北海道歯学雑誌 = Hokkaido Journal of Dental Science;第33巻 第2号

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Microvasculature of Dental Pulp in a Rat Molar in an Occlusal Hypofunctional Condition

Tangjit, Nathaphon;Kusakabe, Toyohisa;Iida, Junichiro

Permalink : http://hdl.handle.net/2115/52445
KEYWORDS : microvasculature;dental pulp;occlusal;hypofunction;blood vessel

Abstract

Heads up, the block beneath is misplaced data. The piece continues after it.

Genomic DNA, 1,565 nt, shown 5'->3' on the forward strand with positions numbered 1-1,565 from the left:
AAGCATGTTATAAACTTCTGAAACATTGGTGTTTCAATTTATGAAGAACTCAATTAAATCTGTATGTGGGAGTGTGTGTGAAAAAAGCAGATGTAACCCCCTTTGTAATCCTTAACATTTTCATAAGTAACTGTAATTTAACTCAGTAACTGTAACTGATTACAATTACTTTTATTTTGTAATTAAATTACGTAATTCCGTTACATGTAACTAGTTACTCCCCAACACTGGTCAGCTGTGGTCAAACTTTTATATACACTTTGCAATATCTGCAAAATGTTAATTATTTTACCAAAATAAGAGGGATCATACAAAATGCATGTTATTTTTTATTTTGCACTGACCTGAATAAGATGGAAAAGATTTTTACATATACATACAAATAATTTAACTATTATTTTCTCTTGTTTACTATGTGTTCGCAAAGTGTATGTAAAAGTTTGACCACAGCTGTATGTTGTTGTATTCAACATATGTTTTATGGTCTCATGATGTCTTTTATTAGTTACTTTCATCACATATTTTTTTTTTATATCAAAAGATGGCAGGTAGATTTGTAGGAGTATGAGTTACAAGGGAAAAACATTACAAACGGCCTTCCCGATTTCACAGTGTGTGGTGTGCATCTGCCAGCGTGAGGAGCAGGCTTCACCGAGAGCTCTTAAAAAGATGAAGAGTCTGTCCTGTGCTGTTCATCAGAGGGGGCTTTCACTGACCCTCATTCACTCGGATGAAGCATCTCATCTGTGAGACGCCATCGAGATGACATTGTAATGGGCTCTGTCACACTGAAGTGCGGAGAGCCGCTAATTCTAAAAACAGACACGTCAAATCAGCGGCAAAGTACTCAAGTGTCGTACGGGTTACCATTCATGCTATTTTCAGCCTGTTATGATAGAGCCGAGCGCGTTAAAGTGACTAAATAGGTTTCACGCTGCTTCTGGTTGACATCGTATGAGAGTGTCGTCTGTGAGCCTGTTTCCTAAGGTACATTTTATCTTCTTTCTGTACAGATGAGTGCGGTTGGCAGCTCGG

In clinical orthodontics, hypofunctional teeth are a common problem as it is necessary to move these teeth to be able to restore the occlusal function. Previous studies reported that hypofunctional occlusion could lead to atrophic changes in the microvasculature of the periodontal ligament. However, there is a lack of empirical research on the relationship between hypofunctional occlusion and microvasculature of dental pulp. The purpose of this study is to elucidate details of changes in pulpal microvasculature in the occlusal hypofunctional condition. Twenty-four 7-week-old male Wistar rats were divided into 4 groups: 1 week, 1 month, 3 months, and 6 months after extraction of opposing teeth. To establish an occlusal hypofunctional condition, maxillary left first and second molars were extracted. The mandibular left molar region was used as the experimental group and the opposite sides of the mandible in the same animals were used as the control group. Paraffin cross-sections of the mandibular first molars were stained with hematoxylin-eosin for light microscopic observations. In this study, the terms “Pulpal vascular area” and “Pulp cell nuclear area” refer to the total blood vessel crosssectional area of the dental pulp and the total nuclear area of the dental pulp cells, respectively. The pulpal vascular area and the pulp cell nuclear area in the mesial half of the mandibular first molars were examined at 3 places: 1) in the pulp horn zone, 2) the middle zone, and 3) the root apex zone. All data were expressed as percentages of the measured area. Comparisons of the data in the two groups were performed. The percentages of the vascular area and pulp cell nuclear area in the pulp horn zone were statistically significantly smaller in the experimental group than in the control group at 1 month, 3 months and 6 months, while there were no statistically significant differences between the two groups was observed in the middle and root apex areas. The results suggest that occlusal stimulation affects the microvasculature and the cellular density of the dental pulp in the coronal area of teeth.

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